Author

# Omar Laghrouche

Other affiliations: Durham University, École centrale de Nantes

Bio: Omar Laghrouche is an academic researcher from Heriot-Watt University. The author has contributed to research in topics: Finite element method & Track (rail transport). The author has an hindex of 23, co-authored 96 publications receiving 1757 citations. Previous affiliations of Omar Laghrouche include Durham University & École centrale de Nantes.

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##### Papers

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TL;DR: In this article, the effect of railway vibrations on passenger comfort and track performance is evaluated and the most suitable mathematical and numerical modelling strategies for railway vibration simulation, along with mitigation strategies are discussed.

187 citations

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TL;DR: In this article, a 3D finite element coupled train-track model for the numerical modelling of the ground induced vibration due to the passage of a single high speed train locomotive is investigated.

133 citations

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TL;DR: In this article, a finite element model for the solution of Helmholtz problems at higher frequencies is described, which offers the possibility of computing many wavelengths in a single finite element.

Abstract: This paper describes a finite element model for the solution of Helmholtz problems at higher frequencies that offers the possibility of computing many wavelengths in a single finite element. The approach is based on partition of unity isoparametric elements. At each finite element node the potential is expanded in a discrete series of planar waves, each propagating at a specified angle. These angles can be uniformly distributed or may be carefully chosen. They can also be the same for all nodes of the studied mesh or may vary from one node to another. The implemented approach is used to solve a few practical problems such as the diffraction of plane waves by cylinders and spheres. The wave number is increased and the mesh remains unchanged until a single finite element contains many wavelengths in each spatial direction and therefore the dimension of the whole problem is greatly reduced. Issues related to the integration and the conditioning are also discussed.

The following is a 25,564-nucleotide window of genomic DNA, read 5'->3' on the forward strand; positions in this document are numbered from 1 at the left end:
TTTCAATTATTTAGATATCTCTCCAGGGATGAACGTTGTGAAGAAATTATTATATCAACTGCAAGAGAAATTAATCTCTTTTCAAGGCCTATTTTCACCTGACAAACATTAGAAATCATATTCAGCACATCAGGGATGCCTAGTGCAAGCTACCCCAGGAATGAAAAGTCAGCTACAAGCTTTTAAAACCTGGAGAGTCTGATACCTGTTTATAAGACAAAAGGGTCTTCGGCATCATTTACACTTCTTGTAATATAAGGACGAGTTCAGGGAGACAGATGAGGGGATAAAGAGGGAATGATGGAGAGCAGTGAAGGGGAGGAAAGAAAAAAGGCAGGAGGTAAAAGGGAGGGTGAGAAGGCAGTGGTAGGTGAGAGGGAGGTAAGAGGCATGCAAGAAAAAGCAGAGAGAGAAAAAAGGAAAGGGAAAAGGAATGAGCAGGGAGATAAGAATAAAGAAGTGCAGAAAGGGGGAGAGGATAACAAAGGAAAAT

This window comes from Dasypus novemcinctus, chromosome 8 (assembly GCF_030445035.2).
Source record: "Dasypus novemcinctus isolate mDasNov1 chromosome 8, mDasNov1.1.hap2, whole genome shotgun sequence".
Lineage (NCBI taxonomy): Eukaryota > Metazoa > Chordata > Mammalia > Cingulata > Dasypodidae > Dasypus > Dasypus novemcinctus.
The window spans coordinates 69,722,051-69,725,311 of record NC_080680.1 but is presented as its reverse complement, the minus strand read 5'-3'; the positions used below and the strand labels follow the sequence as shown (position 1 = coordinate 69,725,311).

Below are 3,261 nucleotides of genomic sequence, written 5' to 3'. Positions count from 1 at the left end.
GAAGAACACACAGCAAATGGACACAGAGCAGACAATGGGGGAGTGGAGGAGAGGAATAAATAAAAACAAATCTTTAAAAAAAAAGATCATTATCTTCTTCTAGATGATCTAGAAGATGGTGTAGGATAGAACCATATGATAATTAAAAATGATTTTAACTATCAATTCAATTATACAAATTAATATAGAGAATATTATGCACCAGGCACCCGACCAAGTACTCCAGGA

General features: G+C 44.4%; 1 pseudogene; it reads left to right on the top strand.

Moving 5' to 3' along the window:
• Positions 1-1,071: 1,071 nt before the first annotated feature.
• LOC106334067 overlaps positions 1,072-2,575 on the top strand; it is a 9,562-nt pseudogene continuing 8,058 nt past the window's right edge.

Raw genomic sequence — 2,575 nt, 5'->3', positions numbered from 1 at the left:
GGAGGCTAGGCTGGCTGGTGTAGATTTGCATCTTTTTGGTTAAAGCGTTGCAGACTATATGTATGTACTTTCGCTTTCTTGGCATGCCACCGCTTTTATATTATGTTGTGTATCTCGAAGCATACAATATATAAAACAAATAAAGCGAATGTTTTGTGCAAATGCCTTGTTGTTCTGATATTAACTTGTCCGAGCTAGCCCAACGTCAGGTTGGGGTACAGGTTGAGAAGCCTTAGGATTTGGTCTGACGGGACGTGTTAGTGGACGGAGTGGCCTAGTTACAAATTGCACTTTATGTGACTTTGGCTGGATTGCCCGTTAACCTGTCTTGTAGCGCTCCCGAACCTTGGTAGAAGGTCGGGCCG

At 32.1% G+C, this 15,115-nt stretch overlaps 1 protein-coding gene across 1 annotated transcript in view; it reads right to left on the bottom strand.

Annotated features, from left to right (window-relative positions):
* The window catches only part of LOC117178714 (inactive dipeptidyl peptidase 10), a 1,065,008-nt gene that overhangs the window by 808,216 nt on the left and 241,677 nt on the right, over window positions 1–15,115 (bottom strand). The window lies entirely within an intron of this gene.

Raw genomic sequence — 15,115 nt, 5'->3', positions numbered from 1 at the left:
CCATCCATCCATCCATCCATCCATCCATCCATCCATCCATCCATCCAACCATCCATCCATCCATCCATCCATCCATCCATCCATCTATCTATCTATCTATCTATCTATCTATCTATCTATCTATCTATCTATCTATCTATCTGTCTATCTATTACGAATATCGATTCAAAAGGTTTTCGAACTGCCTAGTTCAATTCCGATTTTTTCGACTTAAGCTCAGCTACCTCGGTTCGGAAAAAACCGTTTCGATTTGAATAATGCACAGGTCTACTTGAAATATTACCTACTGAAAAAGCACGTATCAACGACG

131 citations

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TL;DR: In this article, the authors developed finite elements capable of containing many wavelengths and therefore simulating problems with large wave numbers without refining the mesh to satisfy the traditional requirement of about ten nodal points per wavelength.